In the spring of 1851 Elizabeth Cady Stanton and Susan B. Anthony were introduced to each other on a street corner in Seneca Falls NY. Immediately drawn to each other, they formed an everlasting and legendary friendship. Together, they challenged entrenched beliefs, customs, and laws that oppressed women and spearheaded the fight to gain legal rights, including the right to vote, despite fierce opposition, daunting conditions, scandalous entanglements, and betrayal by their friends and allies. Penny Colman weaves commentary, events, quotations, and personalities into her new book Elizabeth Cady Stanton and Susan B. Anthony: A Friendship That Changed the World and into her program on the two famous women’s rights activists.
At 2 p.m. on Saturday, August 27 Colman will be discussing and signing her new work at the Gerrit Smith Estate National Historic Landmark, 4543 Peterboro Road, Peterboro NY. Colman will highlight the friend ship between Stanton and her cousin Gerrit Smith of Peterboro, whom she once called “the sage of Peterboro.” Stanton spent summers in Peterboro in the 1830s and it was during these visits that she met Henry Brewster Stanton and he proposed marriage to her. Smith’s daughter Elizabeth and Stanton were close friends with each other and with Anthony.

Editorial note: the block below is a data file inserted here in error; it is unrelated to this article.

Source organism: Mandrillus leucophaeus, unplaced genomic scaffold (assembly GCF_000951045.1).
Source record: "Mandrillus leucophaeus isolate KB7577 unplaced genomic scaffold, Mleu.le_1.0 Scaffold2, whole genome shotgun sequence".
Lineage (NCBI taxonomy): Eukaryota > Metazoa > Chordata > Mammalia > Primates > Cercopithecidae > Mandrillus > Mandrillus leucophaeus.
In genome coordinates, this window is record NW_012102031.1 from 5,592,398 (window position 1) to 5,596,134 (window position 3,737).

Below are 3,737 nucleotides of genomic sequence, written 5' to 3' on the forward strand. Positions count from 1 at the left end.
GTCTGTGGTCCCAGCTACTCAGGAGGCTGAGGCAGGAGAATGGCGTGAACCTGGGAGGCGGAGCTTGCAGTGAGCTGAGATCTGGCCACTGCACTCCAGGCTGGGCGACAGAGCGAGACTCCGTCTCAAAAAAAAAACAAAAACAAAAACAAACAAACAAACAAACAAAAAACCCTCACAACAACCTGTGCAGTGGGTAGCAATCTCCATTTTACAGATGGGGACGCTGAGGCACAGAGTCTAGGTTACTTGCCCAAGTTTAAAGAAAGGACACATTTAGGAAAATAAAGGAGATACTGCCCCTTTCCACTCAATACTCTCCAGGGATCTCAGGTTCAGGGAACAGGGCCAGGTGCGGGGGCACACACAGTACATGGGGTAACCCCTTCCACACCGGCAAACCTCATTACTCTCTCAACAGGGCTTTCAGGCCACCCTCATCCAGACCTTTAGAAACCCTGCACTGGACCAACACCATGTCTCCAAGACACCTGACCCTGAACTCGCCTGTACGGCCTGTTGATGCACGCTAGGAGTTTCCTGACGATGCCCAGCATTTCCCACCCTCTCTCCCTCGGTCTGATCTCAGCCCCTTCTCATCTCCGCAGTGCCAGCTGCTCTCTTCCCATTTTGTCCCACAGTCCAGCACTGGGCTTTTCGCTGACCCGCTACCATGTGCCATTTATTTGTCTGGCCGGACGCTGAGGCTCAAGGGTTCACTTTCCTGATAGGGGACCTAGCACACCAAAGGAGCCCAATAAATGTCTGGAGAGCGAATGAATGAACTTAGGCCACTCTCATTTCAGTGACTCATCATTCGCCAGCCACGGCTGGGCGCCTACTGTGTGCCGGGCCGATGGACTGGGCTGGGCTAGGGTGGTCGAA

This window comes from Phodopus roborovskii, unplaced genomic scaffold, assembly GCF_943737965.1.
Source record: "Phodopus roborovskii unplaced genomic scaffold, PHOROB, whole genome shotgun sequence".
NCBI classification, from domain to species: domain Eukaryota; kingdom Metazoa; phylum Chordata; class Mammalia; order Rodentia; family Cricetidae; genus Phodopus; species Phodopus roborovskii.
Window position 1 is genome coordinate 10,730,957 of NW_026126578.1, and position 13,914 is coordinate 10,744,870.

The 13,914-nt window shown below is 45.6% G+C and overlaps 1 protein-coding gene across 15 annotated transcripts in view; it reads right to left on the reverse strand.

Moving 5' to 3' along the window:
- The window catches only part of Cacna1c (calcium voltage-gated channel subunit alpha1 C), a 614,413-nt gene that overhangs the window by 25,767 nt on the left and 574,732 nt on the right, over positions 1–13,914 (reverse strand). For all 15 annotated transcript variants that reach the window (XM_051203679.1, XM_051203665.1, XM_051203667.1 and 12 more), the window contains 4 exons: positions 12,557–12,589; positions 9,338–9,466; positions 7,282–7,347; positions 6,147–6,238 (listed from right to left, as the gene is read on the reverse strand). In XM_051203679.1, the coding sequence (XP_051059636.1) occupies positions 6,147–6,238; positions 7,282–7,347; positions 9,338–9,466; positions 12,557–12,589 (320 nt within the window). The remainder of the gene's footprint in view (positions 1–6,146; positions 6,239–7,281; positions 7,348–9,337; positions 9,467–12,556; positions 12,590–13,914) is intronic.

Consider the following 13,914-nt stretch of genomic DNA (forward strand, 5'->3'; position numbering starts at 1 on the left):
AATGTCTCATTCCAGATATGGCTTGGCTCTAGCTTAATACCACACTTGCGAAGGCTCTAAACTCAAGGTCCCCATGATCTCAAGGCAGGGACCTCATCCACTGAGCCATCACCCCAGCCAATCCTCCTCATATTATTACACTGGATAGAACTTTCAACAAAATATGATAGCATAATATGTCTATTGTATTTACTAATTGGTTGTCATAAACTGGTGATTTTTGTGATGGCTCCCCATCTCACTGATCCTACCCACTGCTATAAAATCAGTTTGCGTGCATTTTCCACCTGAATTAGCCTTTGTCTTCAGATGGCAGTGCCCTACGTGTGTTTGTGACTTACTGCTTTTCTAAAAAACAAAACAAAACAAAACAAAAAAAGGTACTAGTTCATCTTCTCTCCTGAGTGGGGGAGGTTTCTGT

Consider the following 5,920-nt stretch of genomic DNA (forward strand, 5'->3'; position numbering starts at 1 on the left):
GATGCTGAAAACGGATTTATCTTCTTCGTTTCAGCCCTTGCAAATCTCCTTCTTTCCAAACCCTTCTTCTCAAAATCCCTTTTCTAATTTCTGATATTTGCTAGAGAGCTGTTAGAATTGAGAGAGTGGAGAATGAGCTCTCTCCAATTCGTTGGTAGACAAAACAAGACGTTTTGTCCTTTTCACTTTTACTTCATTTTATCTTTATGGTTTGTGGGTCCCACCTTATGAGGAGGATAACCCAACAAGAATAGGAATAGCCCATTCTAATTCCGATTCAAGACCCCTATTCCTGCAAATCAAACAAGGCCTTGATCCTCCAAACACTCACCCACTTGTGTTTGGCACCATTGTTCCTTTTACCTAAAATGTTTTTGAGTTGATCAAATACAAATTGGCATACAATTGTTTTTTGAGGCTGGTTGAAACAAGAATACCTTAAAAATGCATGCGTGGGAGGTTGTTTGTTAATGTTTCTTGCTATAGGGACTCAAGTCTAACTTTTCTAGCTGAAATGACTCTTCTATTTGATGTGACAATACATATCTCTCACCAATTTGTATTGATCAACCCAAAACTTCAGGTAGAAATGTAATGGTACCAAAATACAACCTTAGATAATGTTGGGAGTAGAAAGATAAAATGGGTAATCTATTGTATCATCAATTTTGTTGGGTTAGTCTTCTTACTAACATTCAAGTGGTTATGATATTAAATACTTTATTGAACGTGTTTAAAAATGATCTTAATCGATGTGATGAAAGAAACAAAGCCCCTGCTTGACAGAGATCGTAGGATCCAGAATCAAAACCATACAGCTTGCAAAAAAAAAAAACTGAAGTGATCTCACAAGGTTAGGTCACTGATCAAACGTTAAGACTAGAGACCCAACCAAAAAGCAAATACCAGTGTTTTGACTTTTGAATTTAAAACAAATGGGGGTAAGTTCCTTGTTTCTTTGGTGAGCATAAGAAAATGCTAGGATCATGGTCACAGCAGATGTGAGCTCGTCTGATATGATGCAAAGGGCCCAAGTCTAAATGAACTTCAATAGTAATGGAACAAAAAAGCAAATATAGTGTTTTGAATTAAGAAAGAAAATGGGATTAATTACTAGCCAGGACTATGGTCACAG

Author Penny Colman writes about illustrious, but not typically well-known, women and a wide range of significant and intriguing topics in her books for all ages: Rosie the Riveter: Women Working on the Home Front in World War II, Corpses, and Thanksgiving: The True Story. She has taught nonfiction literature and creative writing at colleges and universities, including Ohio State University, Queens College, the City University of New York and Teachers College, Columbia University. She lives in Englewood, New Jersey
The Colman program is the one of two Peterboro programs observing Women’s Equality Day on August 26. At 2 p.m. on Sunday, August 28 at the National Abolition Hall of Fame and Museum, 5255 Pleasant Valley Road, Carol Faulkner Ph.D. will discuss her new book Lucretia Mott’s Heresy: Abolition and Women’s Rights in Nineteenth-Century America.
Admission to both programs is two dollars. Stewards and students are free. The Gerrit Smith Estate National Historic Landmark and the National Abolition Hall of Fame and Museum are open from 1 – 5 p.m. on Saturdays and Sundays from May 14 to October 23 in 2011.
Photo: Elizabeth Smith Miller (L) talks with her cousin Elizabeth Cady Stanton, and friend Susan B. Anthony (R). Photo Courtesy of Coline Jenkins, Elizabeth Cady Stanton Trust.